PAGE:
University of Pennsylvania Medical Center Guidelines for Antibiotic Use

TUBERCULOSIS GUIDELINES

I. TRIAGE OF PATIENTS TO PREVENT TUBERCULOSIS (TB) EXPOSURES

1. Staff member should be aware of the presence of cough in patients entering the hospital through the Admissions Office, Emergency Department, clinics, and practices.

2. If cough is not identified by questioning or evaluation, proceed with appropriate workup for patient.

3. If patient has a productive cough of more than two weeks duration, a mask should be placed on the patient. Patients at particular risk of tuberculosis include those on immunosuppressive medications (e.g. cyclosporine, steroids), HIV infected persons, persons born in countries with high endemic rates of TB, alcoholics and those with kidney failure, pulmonary disease and other conditions.

4. If circumstances in the Emergency Department permit, the patient should be brought into the ED or

Walk-in Clinic for more careful evaluation. If an isolation room is available, the suspect patient should be placed in a closed room and all health care workers entering the room should wear TB masks. This recommendation is not meant to subvert the triage of more critically ill patients.

5. Patients identified as suspect for tuberculosis at sites other than the Walk-in Clinic or Emergency Department should be evaluated at those sites to the extent that it is feasible before referral for admission or Emergency Room evaluation.

6. If after more thorough evaluation Tb is a persistent concern the patient should have a chest X-ray performed as soon as possible and if appropriate be admitted to a negative pressure room for Airborne Precautions in the hospital.

7. Precautions may be discontinued if, after more thorough evaluation the patient is thought not likely to have tuberculosis.

II. OBTAINING ACID FAST BACILLUS SMEARS

Stained smears of sputum specimens to detect the presence of acid fast bacilli (AFB) are useful diagnostic tools in the management of tuberculosis. Patients with tuberculosis who have negative sputum smears for AFB are less contagious than patients with positive smears. Sputum AFB smears are performed daily by the Clinical Microbiology Laboratory. Specimens received before 10:00 A.M. will be processed on the same day. There is no need for the Microbiology Laboratory to perform AFB smears after hours in order to make a judgement about the need for TB isolation. If tuberculosis is suspected on clinical grounds, a single AFB smear should not be used to influence the decision to isolate the patient.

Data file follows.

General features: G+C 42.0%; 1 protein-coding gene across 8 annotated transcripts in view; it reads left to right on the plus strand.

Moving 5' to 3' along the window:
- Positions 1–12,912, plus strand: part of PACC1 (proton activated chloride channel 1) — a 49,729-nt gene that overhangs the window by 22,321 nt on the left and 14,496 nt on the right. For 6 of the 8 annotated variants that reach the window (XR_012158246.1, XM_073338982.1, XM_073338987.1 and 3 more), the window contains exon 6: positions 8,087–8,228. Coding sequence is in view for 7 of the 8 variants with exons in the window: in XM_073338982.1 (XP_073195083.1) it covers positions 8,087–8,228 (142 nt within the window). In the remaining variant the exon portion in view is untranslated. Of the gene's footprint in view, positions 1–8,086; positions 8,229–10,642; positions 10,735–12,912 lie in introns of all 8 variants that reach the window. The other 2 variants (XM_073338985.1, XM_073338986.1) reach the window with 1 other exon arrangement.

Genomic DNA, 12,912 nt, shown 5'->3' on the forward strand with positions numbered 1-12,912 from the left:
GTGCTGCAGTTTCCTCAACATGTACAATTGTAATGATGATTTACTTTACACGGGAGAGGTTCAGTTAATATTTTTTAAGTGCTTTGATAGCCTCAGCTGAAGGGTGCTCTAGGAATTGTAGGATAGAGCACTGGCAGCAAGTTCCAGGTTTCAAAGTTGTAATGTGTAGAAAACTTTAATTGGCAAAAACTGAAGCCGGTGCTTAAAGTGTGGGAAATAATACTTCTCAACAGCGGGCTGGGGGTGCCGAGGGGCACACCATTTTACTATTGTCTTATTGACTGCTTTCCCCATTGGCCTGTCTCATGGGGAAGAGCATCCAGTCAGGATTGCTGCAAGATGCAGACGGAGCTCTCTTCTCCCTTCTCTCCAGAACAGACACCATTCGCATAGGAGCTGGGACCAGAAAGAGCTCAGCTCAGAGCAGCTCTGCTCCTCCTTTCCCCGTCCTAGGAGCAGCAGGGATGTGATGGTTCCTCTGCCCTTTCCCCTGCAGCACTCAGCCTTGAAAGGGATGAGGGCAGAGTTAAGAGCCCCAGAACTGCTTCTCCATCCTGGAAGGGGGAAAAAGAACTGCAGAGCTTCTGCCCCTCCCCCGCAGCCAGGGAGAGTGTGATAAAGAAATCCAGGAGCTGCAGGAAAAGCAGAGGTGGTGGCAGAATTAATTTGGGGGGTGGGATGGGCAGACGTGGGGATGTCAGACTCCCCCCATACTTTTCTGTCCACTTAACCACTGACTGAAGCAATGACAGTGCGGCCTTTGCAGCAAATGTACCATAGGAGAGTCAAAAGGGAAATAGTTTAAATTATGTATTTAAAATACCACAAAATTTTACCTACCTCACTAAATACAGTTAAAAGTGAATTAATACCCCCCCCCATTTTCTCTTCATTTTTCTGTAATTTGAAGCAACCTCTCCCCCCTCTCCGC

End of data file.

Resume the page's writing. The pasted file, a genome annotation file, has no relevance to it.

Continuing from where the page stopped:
III. GUIDELINES FOR PATIENTS WHO SHOULD BE ADMITTED TO NEGATIVE PRESSURE ROOMS FOR TUBERCULOSIS ISOLATION

The following are guidelines for clinical practice in the management of patients suspected of having tuberculosis. Isolation of a patient for tuberculosis should always be based on clinical suspicion.

Patients must be admitted to negative pressure room isolation under the following circumstances:

1. Cough and a chest X-ray film suggestive of tuberculosis (for example, apical infiltrate, cavitary lesion, miliary pattern, or mediastinal adenopathy.

2. Positive acid fast smear.

3. Known multi-drug resistant tuberculosis when admitted or re-admitted. This applies to patients admitted for non-pulmonary conditions and to those who have received anti-tuberculous therapy.

In addition, admission to negative pressure room isolation should be considered in the following circumstances:

4. Known HIV infection and an undiagnosed cough or pulmonary condition.

5. Medical conditions predisposing to tuberculosis when admitted with cough and an undiagnosed pulmonary infiltrate.

IV. GUIDELINES FOR DISCONTINUING ISOLATION FOR TUBERCULOSIS

Isolation should not be discontinued after an arbitrary number of days in isolation while on treatment. Discontinuation of isolation should be based on evidence of response to therapy as outlined below.

1. Patients not known to have tuberculosis but admitted to rule out tuberculosis would be kept in negative pressure isolation until there are three negative AFB smears.

2. Patients with known tuberculosis should be kept in negative pressure room isolation until they have had the following evidence of response to anti-tuberculous therapy (there should be evidence of response in each category):

A. Clinical improvement:

1. Decreased cough

2. Decrease in maximum daily temperature

3. Resolution of night sweats

4. Improved general health (improved appetite, weight gain)

B. Patients with TB should be kept in negative pressure room isolation until there are no organisms on smear.

V. WHAT TO DO IN THE EVENT OF AN EXPOSURE

If you believe you have been exposed to tuberculosis in the course of your duties at the hospital, you should discuss this with your supervisor for possible referral to the Occupational Health Service for screening. The Infection Control Office investigates every case of tuberculosis in the Hospital to determine if there have been any unprotected exposures. In instances of unprotected exposure, the exposed individuals are identified by the Infection Control Staff and instructed to report to Occupational Health for testing. Individuals who become infected with tuberculosis (develop a positive skin test reaction) following an exposure are not able to transmit tuberculosis unless they develop an active case of TB. Students who are exposed in the Hospital in the course of their duties should be evaluated in the Student Health Office (x 2850).

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